In the wake of the global COVID-19 pandemic essentially shutting the world down, it’s no surprise many have turned to social media to cope with the changing societal landscape, but Twitter, Facebook, Instagram and Tik Tok may be adding to the hysteria rather than quelling it.
The quickest way coronavirus news is being spread is through social media, from the highest level of international news down to our university. Even Emergency Management Specialist Mike Crum suggested to all students that the best way to stay in touch with updates on the COVID-19 situation is through social media. While news may be spreading quicker than ever, so is fear.
Our biggest issue with social media in the modern age is the spread of fake news through uninformed users and bots, and it becomes harder and harder to sift through our feeds to figure out what information is true and what isn’t. The companies behind our favorite social media sites do their best to stop the spread of fake news, but there’s only so much they can do.
Since the first coronavirus outbreak, people have taken to Twitter and Facebook to share news, opinions and jokes about the pandemic, but it has now gotten to a point where people are struggling to figure out what is fake and what is fact. With that, people are finding more and more reason to be afraid.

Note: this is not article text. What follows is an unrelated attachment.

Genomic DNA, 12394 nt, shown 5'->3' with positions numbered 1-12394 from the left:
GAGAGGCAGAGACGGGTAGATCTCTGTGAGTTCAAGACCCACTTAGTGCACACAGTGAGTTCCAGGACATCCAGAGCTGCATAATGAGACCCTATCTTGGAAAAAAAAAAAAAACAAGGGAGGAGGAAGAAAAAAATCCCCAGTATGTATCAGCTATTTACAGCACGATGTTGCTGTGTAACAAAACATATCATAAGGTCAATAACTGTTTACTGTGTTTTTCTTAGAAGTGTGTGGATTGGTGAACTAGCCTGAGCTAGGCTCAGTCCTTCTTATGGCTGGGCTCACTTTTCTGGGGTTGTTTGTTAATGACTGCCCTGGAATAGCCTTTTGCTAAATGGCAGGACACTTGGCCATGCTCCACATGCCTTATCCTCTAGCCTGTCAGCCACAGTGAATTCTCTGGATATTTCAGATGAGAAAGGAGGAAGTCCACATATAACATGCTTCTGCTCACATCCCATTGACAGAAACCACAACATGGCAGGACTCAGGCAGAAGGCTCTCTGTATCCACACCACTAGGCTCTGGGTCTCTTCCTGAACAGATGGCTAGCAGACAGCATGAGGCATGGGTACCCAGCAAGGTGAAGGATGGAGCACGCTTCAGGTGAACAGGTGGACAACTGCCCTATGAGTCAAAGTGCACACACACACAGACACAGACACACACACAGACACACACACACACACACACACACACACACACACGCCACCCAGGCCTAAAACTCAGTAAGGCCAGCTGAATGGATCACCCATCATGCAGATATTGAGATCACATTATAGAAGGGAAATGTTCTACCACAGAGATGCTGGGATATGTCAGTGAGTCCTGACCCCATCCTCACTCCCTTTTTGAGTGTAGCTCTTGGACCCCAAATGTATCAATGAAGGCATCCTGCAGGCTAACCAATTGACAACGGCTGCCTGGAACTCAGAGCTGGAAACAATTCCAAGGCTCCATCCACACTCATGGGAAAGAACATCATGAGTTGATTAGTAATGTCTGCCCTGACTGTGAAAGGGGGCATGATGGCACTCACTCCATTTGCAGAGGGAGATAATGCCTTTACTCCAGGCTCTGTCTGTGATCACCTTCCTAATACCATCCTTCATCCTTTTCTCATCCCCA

Scrolling through Twitter and Facebook has shown a seemingly endless amount of questionable headlines, photos of empty grocery store shelves and posts about how we’re all going to die. People who wouldn’t normally be afraid find themselves feeding into the anxieties of strangers.
The reaction to this pandemic is unprecedented — I cannot remember anything like this ever happening, but neither can the university administration or even my grandparents. I can’t help but wonder if the reaction has to do with the fears shared through socials.
I’m certainly not saying it’s unnecessary, but the whole world has shut down, from schools to restaurants to churches. It’s unreal, and nothing has ever warranted this type of reaction.
The deterrent to the spread of COVID-19 is simple — wash your hands. Wash your hands! If you’re healthy, avoid contact with potentially unhealthy people so you don’t get sick yourself. That doesn’t mean buy all the toilet paper and hand sanitizer available.
What’s scarier than the coronavirus is how quickly the panic has hit the nation. People are preparing for doomsday, hoarding cleaning products and nonperishable goods. What’s even scarier is how willing people are to turn on each other, from fighting in Walmart to buying out essential goods and reselling them for a profit.
To echo the many leaders who have said so before, there is no reason to panic, despite what your Facebook feed may lead you to believe. As my momma always says, this too shall pass, and we will be stronger because of it. We will be more knowledgeable and better prepared should there be a next time.
I would like to remind all my readers not to believe everything you see and remain critical of your news sources. And please, for the love of God, wash your hands.